Q: Would health care overhaul efforts eliminate TRICARE health coverage for members of the military and military retirees?
A: No. This claim in a chain e-mail is false. Neither Congress nor President Obama has proposed legislation to that effect.
I received this e-mail and is there any truth to it?
This is true. It is on pages 77, 172, 218, and 434. You have to dig to see the charges. We (retirees) would lose the Medicare for life benefit and would have to pay. We would lose TRICARE as a total care package. We would not be allowed to keep TRICARE so when Obama stands and says if you like what you have you can keep it, he lies.
This is a "Heads Up" on a battle we are facing now and down the road with the new Administration. The Congressional Budget Office (CBO) has already drafted proposed legislation that would basically reduce our TRICARE for Life benefits to a system whereby we pay deductibles and co-pays up to $6,301 the first year for you and your spouse, with future years being indexed to increase with inflation. What can we do? The article below, obtained from an Air Force Association and written by BG Bob Clements, best describes what we can do. Please read it and check the links for CBO language and do what Bob says-Send this email to every Military Retiree you know and write and email your Congressman often. For those of you that might have voted for "Change", you should do it more than often!
TRICARE FOR LIFE’S FUTURE TRICARE For Life was instituted to correct the broken promise that military retirees would receive free healthcare coverage for life and it covers the Medicare co-pay. Now a heavy assault has begun on Veterans’/Retirees’ benefits to pay for other programs our President promised during the campaign. And it is a high priority of his administration. The one item of most interest to Retired Military is in Article 189. If approved by Congress the first assault wave would hit in 2011 and would hit hard. It would initiate cost sharing to require retirees to pay the first $525 of medical cost and 50% of the next $4,725 for a first year cost of $2,888 per person. It would be indexed to increase with inflation. A reason given for this action (for PR effect) is "overuse" by Retiree s.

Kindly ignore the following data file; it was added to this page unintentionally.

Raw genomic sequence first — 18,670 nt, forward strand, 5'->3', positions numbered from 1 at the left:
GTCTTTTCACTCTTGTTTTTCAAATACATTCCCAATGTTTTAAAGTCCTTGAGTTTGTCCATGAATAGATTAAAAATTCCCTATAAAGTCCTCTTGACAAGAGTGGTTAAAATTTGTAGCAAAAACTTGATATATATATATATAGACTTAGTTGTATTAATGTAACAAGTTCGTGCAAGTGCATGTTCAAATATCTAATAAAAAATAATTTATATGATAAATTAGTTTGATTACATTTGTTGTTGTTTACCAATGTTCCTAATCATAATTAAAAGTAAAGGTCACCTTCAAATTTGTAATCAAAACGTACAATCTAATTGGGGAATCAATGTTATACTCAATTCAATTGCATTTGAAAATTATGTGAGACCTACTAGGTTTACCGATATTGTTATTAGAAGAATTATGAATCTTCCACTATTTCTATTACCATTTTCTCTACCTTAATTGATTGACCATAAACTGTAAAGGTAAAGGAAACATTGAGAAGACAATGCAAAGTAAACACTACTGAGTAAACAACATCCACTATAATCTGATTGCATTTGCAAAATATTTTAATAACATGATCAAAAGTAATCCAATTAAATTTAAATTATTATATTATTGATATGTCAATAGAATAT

For those of you who are covered by TFL you will want to pay attention (Below) to what BG Bob Clements has surfaced about the future of TFL. In any case, on page 189 of the Congressional Budget Office report, see the note below on how to get to that spot, there is a strong recommendation to eventually eliminate the program as it is too expensive. Just another move to slight those of us who dedicated much of our adult lives to the defense of our country.
Variations of the chain e-mail above previously have been debunked by such groups as the The Retired Enlisted Association and the Military Officers Association of America (three separate times). The White House has also tried to combat the claim that efforts to overhaul health care include limiting or eliminating coverage for veterans. But we’re still getting questions about it.
A List of Options
The nonpartisan Congressional Budget Office is responsible for a number of things, but drafting and proposing legislation are not among them. So contrary to what these widely forwarded e-mails claim, the CBO has not "drafted proposed legislation" that would reduce benefits for those who receive health care coverage through TRICARE or TRICARE for Life.
What the CBO did in December of last year was present a list of 115 options to the House and Senate Committees on the Budget for "reducing (or, in some cases, increasing) federal spending on health care, altering federal health care programs, and making substantive changes to the nation’s health insurance system." The CBO issues a list of such recommendations on federal spending to every Congress. The first volume of last year’s list included Option No. 96, Introduce Minimum Out-of-Pocket Requirements Under TRICARE For Life.
TRICARE is the health care program that provides coverage for active members of the military, retirees, their survivors and their dependents. In 2001, that coverage was extended to Medicare-eligible military retirees and their spouses and dependents through a program called TRICARE for Life (TFL). The program provides supplemental Medicare coverage to TRICARE beneficiaries who are enrolled in Medicare Parts A and B.
According to the CBO, TFL pays "nearly all medical costs not covered by Medicare and requires few out-of-pocket fees." By limiting the amount of expenses covered by TRICARE for Life (such as not paying the first $525 of an enrollee’s cost-sharing liabilities for calendar year 2011 and limiting coverage to 50 percent of the next $4,725 in Medicare cost sharing), the federal government could save roughly $14 billion and $40 billion through 2014 and 2019, respectively, according to the CBO.
But the CBO report doesn’t contain "a strong recommendation to eventually eliminate" the TRICARE for Life program because "it is too expensive," as the e-mail claims. The CBO didn’t advocate that Congress actually go through with any of the options it listed in its report. Instead, the agency emphasized that "in keeping with CBO’s mandate to provide objective, impartial analysis, this report makes no recommendations." Accordingly, the report lists advantages and disadvantages for all of the options.
No Cuts in Health Care Bills
It’s also false that health care overhaul bills in Congress would roll back coverage for those who benefit from the TRICARE programs.
But the e-mail claims that "this is true" and says that it appears on pages 77, 172, 218 and 434. There’s no reference to a particular bill, but we did a word search of the bills and found that the word "TRICARE" does appear on pages 77, 172, 218 and 434 of "America’s Affordable Health Choices Act of 2009" (H.R. 3200), which was introduced in the House in July. But nowhere on those pages, or anywhere else in the legislation, does it say that beneficiaries "would lose the Medicare for life benefit and would have to pay," or "would lose TRICARE as a total care package."